Skip to main content

Unit information: Linear Circuits and Electronics in 2022/23

Unit name Linear Circuits and Electronics
Unit code EENG10005
Credit points 20
Level of study C/4
Teaching block(s) Teaching Block 4 (weeks 1-24)
Unit director Dr. Fornetti
Open unit status Not open
Units you must take before you take this one (pre-requisite units)

None

Units you must take alongside this one (co-requisite units)

None

Units you may not take alongside this one
School/department Department of Electrical & Electronic Engineering
Faculty Faculty of Engineering

Unit Information

This first part of the unit (mostly taught in TB1) provides an introduction basic circuit analysis techniques. It provides the fundamentals of

  • Passive electrical components and laws that govern the behaviour of an electrical circuit.
  • Dependent and independent sources.
  • Methods of analysis of DC and AC circuits.
  • RC and RL circuits
  • Experimental characterisation and simulation of passive circuits.

The second part of the unit (mostly delivered in TB2) provides an introduction to basic design techniques of active circuits. More specifically

  • A variety of electronic circuits based on integrated circuit amplifiers. Emphasis will be placed on circuits taken mainly from the areas of instrumentation and audio engineering.
  • Circuits for interfacing between analogue and digital systems.
  • The use of appropriate models for active devices
  • The simulation of circuits containing operational amplifier and the use of the respective simulation models.
  • Design and experimental characterisation of active circuits.

The lectures are supported by a programme of laboratory work and by simulation exercises (AWR Design Environments)

Your learning on this unit

On successful completion of this unit, students will be able to:

  1. analyse the operation of linear circuits in response to DC, AC and transient waveforms.
  2. use an appropriate model of an operational amplifier to analyse the behaviour of a number of circuit configurations, including the inverting and non-inverting amplifier, differential amplifier, instrumentation amplifier, frequency selective circuits, integrator and differentiator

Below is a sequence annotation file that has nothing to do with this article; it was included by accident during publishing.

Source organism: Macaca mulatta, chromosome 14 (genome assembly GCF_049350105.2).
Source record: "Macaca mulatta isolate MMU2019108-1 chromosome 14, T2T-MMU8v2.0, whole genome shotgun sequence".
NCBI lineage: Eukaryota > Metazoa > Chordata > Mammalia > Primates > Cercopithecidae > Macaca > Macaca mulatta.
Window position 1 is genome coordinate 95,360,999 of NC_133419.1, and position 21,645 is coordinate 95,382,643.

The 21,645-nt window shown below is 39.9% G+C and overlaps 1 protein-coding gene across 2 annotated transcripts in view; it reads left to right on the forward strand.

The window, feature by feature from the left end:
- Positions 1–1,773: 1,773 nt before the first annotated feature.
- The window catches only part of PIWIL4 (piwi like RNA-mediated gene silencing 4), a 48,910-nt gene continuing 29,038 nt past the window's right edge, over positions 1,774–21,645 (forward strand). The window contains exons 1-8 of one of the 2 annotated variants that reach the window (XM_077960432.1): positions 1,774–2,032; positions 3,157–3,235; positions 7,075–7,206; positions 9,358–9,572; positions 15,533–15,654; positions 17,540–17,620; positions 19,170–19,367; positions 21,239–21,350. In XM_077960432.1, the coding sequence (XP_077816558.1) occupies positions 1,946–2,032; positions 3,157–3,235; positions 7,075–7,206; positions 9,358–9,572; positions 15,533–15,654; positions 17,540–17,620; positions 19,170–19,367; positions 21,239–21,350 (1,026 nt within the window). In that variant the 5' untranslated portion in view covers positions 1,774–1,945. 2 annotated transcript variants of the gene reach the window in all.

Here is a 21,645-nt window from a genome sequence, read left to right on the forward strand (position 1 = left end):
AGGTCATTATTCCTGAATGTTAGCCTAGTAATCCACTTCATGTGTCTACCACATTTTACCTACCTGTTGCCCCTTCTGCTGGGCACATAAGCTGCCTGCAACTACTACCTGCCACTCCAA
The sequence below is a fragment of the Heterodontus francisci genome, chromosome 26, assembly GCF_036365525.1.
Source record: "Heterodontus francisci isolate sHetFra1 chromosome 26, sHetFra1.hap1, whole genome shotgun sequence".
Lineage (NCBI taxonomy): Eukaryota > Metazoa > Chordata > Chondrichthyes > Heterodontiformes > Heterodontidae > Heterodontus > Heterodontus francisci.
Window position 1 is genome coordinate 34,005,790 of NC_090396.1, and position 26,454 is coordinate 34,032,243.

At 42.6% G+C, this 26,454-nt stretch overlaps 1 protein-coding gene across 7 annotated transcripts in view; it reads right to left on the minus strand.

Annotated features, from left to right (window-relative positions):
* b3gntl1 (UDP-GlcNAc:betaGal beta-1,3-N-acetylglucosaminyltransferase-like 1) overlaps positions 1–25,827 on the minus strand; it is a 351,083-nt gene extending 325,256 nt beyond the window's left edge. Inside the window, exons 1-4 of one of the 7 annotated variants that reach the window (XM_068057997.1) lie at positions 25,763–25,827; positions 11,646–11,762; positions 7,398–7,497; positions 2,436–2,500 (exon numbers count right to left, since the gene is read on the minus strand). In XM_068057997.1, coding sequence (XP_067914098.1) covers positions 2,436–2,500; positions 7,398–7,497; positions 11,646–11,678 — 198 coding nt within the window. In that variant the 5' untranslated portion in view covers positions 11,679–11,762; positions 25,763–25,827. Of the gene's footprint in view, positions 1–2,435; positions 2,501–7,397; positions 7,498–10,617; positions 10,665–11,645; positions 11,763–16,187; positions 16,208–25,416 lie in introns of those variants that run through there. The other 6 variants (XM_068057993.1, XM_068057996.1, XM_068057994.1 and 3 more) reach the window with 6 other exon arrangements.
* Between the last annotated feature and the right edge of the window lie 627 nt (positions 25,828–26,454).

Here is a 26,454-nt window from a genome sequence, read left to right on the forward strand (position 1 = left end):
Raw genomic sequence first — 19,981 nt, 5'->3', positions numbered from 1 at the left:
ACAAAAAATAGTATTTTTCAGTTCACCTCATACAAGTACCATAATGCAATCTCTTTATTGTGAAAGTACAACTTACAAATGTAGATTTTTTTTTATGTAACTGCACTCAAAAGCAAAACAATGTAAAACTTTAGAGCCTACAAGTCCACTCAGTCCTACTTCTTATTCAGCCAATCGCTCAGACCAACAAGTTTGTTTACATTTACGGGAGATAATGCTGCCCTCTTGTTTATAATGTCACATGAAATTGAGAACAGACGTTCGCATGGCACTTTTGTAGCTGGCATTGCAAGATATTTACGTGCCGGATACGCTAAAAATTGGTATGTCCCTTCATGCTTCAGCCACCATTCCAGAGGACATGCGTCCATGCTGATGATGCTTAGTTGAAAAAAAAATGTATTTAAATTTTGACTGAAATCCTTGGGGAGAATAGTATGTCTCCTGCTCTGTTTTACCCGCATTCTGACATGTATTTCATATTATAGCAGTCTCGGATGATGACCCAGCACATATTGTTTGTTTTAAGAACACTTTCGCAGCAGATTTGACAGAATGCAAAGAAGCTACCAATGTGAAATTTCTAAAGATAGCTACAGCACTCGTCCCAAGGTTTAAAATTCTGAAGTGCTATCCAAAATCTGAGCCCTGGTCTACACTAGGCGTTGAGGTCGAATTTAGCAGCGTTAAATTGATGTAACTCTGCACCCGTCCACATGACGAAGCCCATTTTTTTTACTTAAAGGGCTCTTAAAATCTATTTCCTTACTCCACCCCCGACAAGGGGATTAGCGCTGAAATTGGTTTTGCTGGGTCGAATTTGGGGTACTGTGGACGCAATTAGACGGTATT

3. explain the practical limitations of such amplifiers, such as limited gain and bandwidth, input voltage and current offsets and common mode behaviour
  4. describe methods of achieving A/D and D/A conversion and be able to interpret data sheet specifications of commercially available components
  5. use the AWR Design Environment simulation suite to investigate the behaviour of electronic circuits and systems.

How you will learn

Teaching will be delivered through a combination of synchronous and asynchronous sessions, including lectures, practical activities supported by drop-in sessions, problem sheets and self-directed exercises.

How you will be assessed

TB1:

  • Several web-based formative tests
  • Formative laboratory report on passive filters
  • Summative web-based test (20%)

TB2:

  • Two web-based formative tests
  • Summative laboratory report on active filters (10%)
  • Exam (70%)

Resources

If this unit has a Resource List, you will normally find a link to it in the Blackboard area for the unit. Sometimes there will be a separate link for each weekly topic.

If you are unable to access a list through Blackboard, you can also find it via the Resource Lists homepage. Search for the list by the unit name or code (e.g. EENG10005).

How much time the unit requires
Each credit equates to 10 hours of total student input. For example a 20 credit unit will take you 200 hours of study to complete. Your total learning time is made up of contact time, directed learning tasks, independent learning and assessment activity.

See the Faculty workload statement relating to this unit for more information.

Assessment
The Board of Examiners will consider all cases where students have failed or not completed the assessments required for credit. The Board considers each student's outcomes across all the units which contribute to each year's programme of study. If you have self-certificated your absence from an assessment, you will normally be required to complete it the next time it runs (this is usually in the next assessment period).
The Board of Examiners will take into account any extenuating circumstances and operates within the Regulations and Code of Practice for Taught Programmes.

Feedback